Microbiology - Hepatitis viruses - Rebecca Greenblatt Flashcards Preview

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Flashcards in Microbiology - Hepatitis viruses - Rebecca Greenblatt Deck (35):
1

Phylogeny: Hepatitis A

Human-restricted
naked
picornavirus;
enterovirus 72;
RNA virus

2

How is Hep A diagnosed?

Enzyme Immunoassay (EIA) for Anti-HepA IgM --> acute infection

EIA for Anti-Hep A IgG --> past infection, vaccination

Alanine aminotransferase (ALT) level: high --> ongoing liver damage

3

Mode of transmission: Hepatitis A

Human to human

4

Phylogeny of Hep E

+ssRNA virus;
Small,
naked
icosahedral;
hepeviridae

5

Where is Hep E endemic?

China

6

Mortality in pregnant patients is higher in Hep A or E?

E

7

Mode of transmission: Hep E

fecal-oral

8

Hep A and E are DNA or RNA viruses?

RNA

9

Phylogeny: Hepatitis B

Hepadnavirus
DNA
Small, enveloped, partially double-stranded

10

How many serotypes exist for Hep B?

Only one serotype, HBsAb protective against reinfection;
Effective vaccine available.

11

Where in the body does Hep B replicate?

Liver hepatocytes, leaves behind integrated copies of viral DNA

12

What is Heb B Surface antigen?
HBsAg

Surface Antigen appears early, ceases being detectable as surface antibody is produced, resumes being detectable in chronic

13

What is Heb B Surface antibody?

Surface Antibody becomes detectable as surface antigen levels fall, raised by both vaccine and infection

14

What is Hep B Core Antibody?

Core Antibody arises a little later, stays: IgM for acute, IgG for resolved or chronic infection – not raised by vaccine

15

When is E antigen of Hep B detectable?

E Antigen detectable when virus most transmissible

16

What causes the cirrhosis in Hep B?

Ongoing cytotoxic T-cell response against infected hepatocytes causes permanent cirrhosis – virus itself is not hepatotoxic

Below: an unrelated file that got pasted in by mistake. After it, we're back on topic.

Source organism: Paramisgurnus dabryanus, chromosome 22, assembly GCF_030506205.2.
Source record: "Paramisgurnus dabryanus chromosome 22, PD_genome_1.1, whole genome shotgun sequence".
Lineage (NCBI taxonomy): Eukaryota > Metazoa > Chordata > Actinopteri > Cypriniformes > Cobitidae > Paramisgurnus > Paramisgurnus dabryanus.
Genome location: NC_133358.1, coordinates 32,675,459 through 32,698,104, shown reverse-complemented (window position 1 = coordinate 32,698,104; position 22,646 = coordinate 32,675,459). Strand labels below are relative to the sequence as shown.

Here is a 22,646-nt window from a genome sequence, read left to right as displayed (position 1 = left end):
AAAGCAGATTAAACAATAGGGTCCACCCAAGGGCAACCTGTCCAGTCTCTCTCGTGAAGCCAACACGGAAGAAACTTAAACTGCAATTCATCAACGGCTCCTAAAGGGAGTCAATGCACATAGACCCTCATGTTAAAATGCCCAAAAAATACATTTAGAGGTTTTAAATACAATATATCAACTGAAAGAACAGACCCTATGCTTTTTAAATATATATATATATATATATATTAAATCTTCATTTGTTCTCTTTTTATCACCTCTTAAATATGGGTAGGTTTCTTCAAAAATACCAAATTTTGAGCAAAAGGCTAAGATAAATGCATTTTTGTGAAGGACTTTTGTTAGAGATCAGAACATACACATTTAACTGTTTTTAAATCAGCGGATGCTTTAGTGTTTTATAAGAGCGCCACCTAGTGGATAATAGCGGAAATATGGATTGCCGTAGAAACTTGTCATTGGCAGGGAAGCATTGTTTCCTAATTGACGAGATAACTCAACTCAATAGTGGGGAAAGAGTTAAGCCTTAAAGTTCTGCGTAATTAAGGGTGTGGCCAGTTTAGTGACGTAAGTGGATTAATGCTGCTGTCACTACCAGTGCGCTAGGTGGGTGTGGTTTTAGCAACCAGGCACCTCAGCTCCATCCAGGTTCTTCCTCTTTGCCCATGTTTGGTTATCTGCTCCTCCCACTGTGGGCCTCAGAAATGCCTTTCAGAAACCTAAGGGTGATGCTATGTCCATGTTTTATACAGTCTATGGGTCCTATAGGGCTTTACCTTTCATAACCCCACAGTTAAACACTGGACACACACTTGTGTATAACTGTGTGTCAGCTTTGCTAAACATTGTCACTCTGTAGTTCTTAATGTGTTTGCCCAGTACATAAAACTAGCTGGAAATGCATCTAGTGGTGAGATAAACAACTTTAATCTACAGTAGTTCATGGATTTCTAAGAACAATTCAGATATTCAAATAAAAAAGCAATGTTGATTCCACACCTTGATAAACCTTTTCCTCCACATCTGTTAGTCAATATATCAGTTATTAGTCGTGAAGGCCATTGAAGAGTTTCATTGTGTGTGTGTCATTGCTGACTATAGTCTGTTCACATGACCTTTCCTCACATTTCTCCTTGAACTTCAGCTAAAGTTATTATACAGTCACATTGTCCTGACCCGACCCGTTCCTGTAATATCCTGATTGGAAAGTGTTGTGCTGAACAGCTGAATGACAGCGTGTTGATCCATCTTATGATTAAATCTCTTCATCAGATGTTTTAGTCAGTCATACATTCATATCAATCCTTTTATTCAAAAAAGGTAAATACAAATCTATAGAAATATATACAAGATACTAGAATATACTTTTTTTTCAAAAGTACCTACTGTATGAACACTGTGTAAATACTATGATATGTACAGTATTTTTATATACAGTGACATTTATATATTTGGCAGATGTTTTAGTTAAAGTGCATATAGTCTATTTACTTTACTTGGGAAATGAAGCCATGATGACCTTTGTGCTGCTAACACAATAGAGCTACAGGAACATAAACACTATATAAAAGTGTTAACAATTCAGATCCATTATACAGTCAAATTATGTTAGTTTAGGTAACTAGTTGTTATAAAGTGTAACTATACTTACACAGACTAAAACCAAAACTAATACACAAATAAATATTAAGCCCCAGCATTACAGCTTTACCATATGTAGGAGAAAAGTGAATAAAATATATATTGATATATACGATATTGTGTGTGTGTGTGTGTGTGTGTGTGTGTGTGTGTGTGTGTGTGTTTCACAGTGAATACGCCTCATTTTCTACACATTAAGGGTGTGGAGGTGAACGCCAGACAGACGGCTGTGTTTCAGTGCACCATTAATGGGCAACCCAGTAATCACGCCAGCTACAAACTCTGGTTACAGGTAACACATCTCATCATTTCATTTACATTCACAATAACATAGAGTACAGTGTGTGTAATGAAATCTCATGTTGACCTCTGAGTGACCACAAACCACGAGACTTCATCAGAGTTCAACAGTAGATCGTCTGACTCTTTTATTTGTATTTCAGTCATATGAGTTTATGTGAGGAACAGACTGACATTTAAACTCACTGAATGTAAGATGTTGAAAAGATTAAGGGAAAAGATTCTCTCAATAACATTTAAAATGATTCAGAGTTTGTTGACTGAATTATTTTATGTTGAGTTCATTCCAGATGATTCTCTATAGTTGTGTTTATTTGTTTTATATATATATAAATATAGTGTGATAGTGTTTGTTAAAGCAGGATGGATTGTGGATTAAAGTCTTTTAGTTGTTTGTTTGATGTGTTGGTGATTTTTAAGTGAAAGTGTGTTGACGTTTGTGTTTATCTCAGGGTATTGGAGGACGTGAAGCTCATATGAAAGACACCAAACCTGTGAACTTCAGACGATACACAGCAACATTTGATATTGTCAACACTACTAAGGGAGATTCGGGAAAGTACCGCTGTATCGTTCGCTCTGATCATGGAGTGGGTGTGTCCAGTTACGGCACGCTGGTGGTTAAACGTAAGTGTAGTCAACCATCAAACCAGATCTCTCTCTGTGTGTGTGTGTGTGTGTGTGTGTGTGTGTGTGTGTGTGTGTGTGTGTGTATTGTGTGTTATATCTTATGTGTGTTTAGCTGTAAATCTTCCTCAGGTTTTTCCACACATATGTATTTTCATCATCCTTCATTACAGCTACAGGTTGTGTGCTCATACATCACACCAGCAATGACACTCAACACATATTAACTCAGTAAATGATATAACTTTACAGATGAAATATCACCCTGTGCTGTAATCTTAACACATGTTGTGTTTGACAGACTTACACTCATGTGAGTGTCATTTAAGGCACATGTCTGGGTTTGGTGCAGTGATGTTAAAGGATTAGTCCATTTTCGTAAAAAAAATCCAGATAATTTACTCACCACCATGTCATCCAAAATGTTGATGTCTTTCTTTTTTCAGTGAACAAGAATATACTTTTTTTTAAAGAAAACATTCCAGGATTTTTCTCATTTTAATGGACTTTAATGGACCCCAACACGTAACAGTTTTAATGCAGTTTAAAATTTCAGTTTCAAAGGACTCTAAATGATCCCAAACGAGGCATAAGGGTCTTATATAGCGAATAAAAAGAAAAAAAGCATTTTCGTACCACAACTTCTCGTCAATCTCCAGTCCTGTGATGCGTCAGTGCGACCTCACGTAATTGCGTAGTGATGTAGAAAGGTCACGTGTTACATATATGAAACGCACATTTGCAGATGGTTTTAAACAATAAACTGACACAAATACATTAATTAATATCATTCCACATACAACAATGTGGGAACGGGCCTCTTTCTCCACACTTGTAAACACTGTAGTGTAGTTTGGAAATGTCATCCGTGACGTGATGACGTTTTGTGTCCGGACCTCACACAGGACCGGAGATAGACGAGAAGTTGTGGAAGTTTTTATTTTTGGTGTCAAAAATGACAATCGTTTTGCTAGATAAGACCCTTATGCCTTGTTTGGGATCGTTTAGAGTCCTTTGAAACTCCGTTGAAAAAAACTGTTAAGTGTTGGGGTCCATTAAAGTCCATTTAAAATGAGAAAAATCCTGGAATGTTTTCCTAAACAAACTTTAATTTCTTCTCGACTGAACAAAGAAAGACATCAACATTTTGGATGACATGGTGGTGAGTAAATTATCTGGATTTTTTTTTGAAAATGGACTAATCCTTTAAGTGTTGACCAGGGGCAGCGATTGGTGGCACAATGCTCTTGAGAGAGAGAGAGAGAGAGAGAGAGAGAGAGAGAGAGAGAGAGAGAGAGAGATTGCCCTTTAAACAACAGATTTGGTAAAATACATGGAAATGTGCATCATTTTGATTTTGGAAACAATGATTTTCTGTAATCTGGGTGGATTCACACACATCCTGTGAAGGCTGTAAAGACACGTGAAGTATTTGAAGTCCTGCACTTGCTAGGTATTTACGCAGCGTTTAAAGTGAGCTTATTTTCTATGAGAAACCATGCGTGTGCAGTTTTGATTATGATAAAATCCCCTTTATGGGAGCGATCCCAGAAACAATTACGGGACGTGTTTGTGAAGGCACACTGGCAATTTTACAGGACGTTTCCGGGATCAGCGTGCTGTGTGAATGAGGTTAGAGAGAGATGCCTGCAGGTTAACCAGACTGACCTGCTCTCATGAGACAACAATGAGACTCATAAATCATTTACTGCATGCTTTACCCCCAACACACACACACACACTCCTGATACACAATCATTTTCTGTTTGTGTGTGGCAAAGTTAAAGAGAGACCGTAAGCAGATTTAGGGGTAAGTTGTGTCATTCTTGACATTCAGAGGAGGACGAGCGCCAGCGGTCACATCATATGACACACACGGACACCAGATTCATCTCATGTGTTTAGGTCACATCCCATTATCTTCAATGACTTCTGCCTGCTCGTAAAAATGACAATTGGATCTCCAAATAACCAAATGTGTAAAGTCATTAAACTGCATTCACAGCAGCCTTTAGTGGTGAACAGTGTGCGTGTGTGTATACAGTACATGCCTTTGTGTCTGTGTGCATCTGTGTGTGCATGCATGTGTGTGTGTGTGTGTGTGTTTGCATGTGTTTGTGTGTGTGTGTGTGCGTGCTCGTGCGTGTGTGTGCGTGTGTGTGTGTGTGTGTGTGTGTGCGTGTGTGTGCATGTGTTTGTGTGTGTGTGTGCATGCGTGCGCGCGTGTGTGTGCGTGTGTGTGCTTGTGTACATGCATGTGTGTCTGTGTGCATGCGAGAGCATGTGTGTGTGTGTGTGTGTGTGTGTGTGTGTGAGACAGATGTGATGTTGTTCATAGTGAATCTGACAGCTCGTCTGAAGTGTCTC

Accumulation of Hep antigen-antibody complexes leads to kidney damage & arthritis (membranous glomerulonephritis, mostly peds)

17

What is the pathogenesis of Hep B cancer?

Virus genome integration, expression of viral transcriptional transactivators, and chronic inflammation can lead to cancer (primary hepatocellular carcinoma)

18

How does Hep B look under the microscope?

"Ground-glass" cytopathology

19

What is the treatment for Hep B?

1 year of polymerase inhibitors (lamivudine, adefovir entecavir, telbivudine)
PLUS
4 months of pegylated alpha-interferon (PEG-Intron, Pegasys) Significantly toxic, will cause heavy side effects (neutropenia, thrombocytopenia, disturbances of memory, concentration, vision, headaches, depression, irritability, hypo- or hyperthyroidism, nausea, vomiting, weight loss, alopecia, interstitial fibrosis)

Same drugs may be used to treat HepB-induced glomerulonephritis.

20

What is Hep D?

*Helper virus*
NOT A COMPLETE VIRUS: a “defective” virus or “viriod”
Cannot replicate by itself, only in cells co-infected with HepB
1700 nucleotide circular -RNA “genome” encodes one protein: delta antigen

21

Mode of transmission: Hep D

Blood and sex

22

How does Hep D exacerbate Hep B?

Delta antigen IS cytotoxic
Dramatically increases the incidence of fulminant hepatitis
Affects ~5% of HepB carriers

23

How is Hep D diagnosed?

Primary screening with EIA for anti-delta antibodies

24

Phylogeny: Hep C

Human-restricted
Flavivirus
enveloped
+RNA genome

25

Coinfection with Hep C is common with:

HIV

26

Which virus, Hep B or C, has a higher potential for causing cancer?

Much higher potential for chronic infection than HepB, thus a stronger association with primary hepatocellular carcinoma (11-19%)

27

Which hepatitis virus presents with the mildest initial infection?

Hep C - trying to stay under the immune radar

28

What Hep C genotype is the most common in the U.S.?

Genotype 1

29

How is Hep C diagnosed?

Serology: Liver function tests including ALT levels, albumin, bilirubin
EIA followed by RIBA
If positive, HCV genotyping
RT-PCR for viral RNA levels to assess success of therapy

30

What are the goals of Hep C treatment?

Goal of treatment is sustained viral response (SVR) – like remission. “Failed” treatment may still reduce risk of hepatocellular carcinoma.

31

What is the current Hep C treatment?

Simeprevir (inhibits protease) manufacturer claims can cure (not just SVR) serotype 1 by combined therapy with IFN and ribavirin

Sofosbuvir (inhibits polymerase) manufacturer claims can induce SVR in combined therapy with Ledipasvir (inhibits NS5A) without IFN or ribavirin

Sofosbuvir in combination with ribavirin is active against Genotypes 2&3

32

Where is Hep A endemic?

A is endemic in Mexico and South America

33

Where is Hep E endemic?

Asia and Mexico

34

What is the second generation treatment for Hep C?

Second-generation protease inhibitors combined with IFN improve SVR rates for HepC serotype 1

35

What is the basic pathogenesis of Hep B, if it is not asymptomatically cleared?

B produces a large number of immune decoys composed of its surface antigen alone. Antigen-antibody complex disease may follow (ex glomerulonephritis)